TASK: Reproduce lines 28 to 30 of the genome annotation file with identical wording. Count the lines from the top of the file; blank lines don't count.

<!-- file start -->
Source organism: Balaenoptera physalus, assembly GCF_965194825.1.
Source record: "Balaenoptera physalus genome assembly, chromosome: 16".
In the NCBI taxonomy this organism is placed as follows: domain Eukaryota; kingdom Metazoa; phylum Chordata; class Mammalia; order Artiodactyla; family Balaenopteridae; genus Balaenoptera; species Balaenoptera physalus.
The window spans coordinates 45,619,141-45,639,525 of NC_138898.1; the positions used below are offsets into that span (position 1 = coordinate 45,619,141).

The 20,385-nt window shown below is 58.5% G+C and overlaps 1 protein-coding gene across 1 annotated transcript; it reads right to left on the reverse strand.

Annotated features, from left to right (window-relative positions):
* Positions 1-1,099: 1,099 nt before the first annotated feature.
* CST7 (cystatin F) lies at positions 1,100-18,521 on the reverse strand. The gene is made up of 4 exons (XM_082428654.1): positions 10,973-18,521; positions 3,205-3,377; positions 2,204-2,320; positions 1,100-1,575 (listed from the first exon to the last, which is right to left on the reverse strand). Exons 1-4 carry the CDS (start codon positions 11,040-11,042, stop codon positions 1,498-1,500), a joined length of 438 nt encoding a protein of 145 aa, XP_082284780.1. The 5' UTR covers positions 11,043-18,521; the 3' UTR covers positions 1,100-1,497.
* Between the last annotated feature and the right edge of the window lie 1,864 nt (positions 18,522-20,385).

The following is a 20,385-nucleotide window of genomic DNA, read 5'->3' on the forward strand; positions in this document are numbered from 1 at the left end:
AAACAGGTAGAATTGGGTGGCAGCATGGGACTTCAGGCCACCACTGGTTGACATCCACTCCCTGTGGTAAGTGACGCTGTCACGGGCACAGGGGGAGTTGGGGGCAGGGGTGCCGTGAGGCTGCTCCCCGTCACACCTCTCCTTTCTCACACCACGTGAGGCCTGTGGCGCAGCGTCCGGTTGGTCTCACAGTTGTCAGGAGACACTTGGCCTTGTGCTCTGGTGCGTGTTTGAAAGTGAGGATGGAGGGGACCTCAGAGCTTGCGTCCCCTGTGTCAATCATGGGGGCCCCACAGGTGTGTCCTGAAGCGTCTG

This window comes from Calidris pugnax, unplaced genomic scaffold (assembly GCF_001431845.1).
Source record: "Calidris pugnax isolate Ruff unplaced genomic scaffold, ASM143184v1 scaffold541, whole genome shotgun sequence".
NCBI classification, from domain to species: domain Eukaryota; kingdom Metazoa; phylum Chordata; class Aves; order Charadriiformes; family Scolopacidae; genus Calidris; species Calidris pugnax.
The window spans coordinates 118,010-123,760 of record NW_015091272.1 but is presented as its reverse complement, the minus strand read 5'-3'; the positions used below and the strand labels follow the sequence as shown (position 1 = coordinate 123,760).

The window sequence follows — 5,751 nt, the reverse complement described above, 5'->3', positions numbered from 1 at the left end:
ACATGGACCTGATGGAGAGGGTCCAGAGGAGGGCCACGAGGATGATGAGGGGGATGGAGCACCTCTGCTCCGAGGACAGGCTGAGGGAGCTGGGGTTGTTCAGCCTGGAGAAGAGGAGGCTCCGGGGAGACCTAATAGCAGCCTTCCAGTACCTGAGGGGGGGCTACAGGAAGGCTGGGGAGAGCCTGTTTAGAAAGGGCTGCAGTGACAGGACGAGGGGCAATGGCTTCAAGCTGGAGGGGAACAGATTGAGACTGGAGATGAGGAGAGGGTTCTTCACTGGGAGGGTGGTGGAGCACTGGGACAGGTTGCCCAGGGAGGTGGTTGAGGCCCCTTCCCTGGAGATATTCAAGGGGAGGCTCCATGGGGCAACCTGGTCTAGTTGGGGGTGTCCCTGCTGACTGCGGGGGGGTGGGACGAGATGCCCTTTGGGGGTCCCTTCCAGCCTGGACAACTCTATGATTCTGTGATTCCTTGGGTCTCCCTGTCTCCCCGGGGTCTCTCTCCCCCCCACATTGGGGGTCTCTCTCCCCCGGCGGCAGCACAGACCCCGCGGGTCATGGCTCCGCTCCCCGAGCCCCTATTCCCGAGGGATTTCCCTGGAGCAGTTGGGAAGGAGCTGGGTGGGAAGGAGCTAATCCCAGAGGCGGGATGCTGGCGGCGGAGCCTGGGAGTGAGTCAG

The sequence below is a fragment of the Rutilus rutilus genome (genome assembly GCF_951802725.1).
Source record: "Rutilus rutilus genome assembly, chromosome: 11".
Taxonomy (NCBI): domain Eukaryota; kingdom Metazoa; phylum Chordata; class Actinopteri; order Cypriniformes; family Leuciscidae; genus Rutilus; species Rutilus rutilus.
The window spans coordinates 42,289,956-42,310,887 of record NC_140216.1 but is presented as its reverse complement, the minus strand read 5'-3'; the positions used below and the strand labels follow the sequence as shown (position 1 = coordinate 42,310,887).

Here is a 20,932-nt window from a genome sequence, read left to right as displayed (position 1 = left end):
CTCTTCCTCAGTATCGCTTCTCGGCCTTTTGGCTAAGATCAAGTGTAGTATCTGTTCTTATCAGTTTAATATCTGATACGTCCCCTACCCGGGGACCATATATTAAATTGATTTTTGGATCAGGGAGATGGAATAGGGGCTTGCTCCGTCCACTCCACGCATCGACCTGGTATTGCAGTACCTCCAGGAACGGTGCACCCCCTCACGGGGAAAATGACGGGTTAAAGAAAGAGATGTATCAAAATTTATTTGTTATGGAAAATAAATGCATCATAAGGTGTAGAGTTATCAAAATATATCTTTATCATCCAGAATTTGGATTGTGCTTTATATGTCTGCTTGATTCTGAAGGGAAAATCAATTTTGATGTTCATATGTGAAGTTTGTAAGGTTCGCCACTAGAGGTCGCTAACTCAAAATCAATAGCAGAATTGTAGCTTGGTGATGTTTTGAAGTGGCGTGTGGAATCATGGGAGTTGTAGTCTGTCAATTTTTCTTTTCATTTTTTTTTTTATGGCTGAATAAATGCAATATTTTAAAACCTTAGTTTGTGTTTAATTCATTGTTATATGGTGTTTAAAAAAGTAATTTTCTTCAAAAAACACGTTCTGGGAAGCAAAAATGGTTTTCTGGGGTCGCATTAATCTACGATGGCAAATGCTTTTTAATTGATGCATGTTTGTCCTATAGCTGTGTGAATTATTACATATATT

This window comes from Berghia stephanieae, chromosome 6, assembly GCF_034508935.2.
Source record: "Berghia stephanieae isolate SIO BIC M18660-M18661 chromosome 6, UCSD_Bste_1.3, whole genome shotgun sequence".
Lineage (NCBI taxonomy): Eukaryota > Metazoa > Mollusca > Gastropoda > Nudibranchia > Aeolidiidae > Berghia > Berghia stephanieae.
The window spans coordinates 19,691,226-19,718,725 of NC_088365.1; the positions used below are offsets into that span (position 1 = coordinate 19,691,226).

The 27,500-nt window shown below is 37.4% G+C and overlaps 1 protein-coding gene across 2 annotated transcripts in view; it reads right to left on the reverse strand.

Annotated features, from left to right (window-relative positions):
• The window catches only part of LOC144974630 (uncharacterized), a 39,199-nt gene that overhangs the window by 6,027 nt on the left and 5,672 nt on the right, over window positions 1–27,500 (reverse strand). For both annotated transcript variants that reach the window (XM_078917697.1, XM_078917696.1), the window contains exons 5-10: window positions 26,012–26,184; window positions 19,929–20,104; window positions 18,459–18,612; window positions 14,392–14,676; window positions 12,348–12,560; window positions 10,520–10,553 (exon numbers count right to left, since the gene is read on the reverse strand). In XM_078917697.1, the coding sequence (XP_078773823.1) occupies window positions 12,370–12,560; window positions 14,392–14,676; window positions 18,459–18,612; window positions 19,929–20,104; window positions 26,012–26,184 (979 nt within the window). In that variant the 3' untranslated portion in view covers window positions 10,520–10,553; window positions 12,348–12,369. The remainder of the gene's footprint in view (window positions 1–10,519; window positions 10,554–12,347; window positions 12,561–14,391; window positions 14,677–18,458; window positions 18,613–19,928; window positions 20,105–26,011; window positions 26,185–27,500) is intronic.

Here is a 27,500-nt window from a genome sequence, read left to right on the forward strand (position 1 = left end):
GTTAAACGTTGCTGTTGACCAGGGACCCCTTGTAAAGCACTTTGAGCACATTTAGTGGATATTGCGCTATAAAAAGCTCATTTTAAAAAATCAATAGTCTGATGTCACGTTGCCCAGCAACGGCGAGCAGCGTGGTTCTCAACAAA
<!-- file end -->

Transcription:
The 27,500-nt window shown below is 37.4% G+C and overlaps 1 protein-coding gene across 2 annotated transcripts in view; it reads right to left on the reverse strand.

Annotated features, from left to right (window-relative positions):
• The window catches only part of LOC144974630 (uncharacterized), a 39,199-nt gene that overhangs the window by 6,027 nt on the left and 5,672 nt on the right, over window positions 1–27,500 (reverse strand). For both annotated transcript variants that reach the window (XM_078917697.1, XM_078917696.1), the window contains exons 5-10: window positions 26,012–26,184; window positions 19,929–20,104; window positions 18,459–18,612; window positions 14,392–14,676; window positions 12,348–12,560; window positions 10,520–10,553 (exon numbers count right to left, since the gene is read on the reverse strand). In XM_078917697.1, the coding sequence (XP_078773823.1) occupies window positions 12,370–12,560; window positions 14,392–14,676; window positions 18,459–18,612; window positions 19,929–20,104; window positions 26,012–26,184 (979 nt within the window). In that variant the 3' untranslated portion in view covers window positions 10,520–10,553; window positions 12,348–12,369. The remainder of the gene's footprint in view (window positions 1–10,519; window positions 10,554–12,347; window positions 12,561–14,391; window positions 14,677–18,458; window positions 18,613–19,928; window positions 20,105–26,011; window positions 26,185–27,500) is intronic.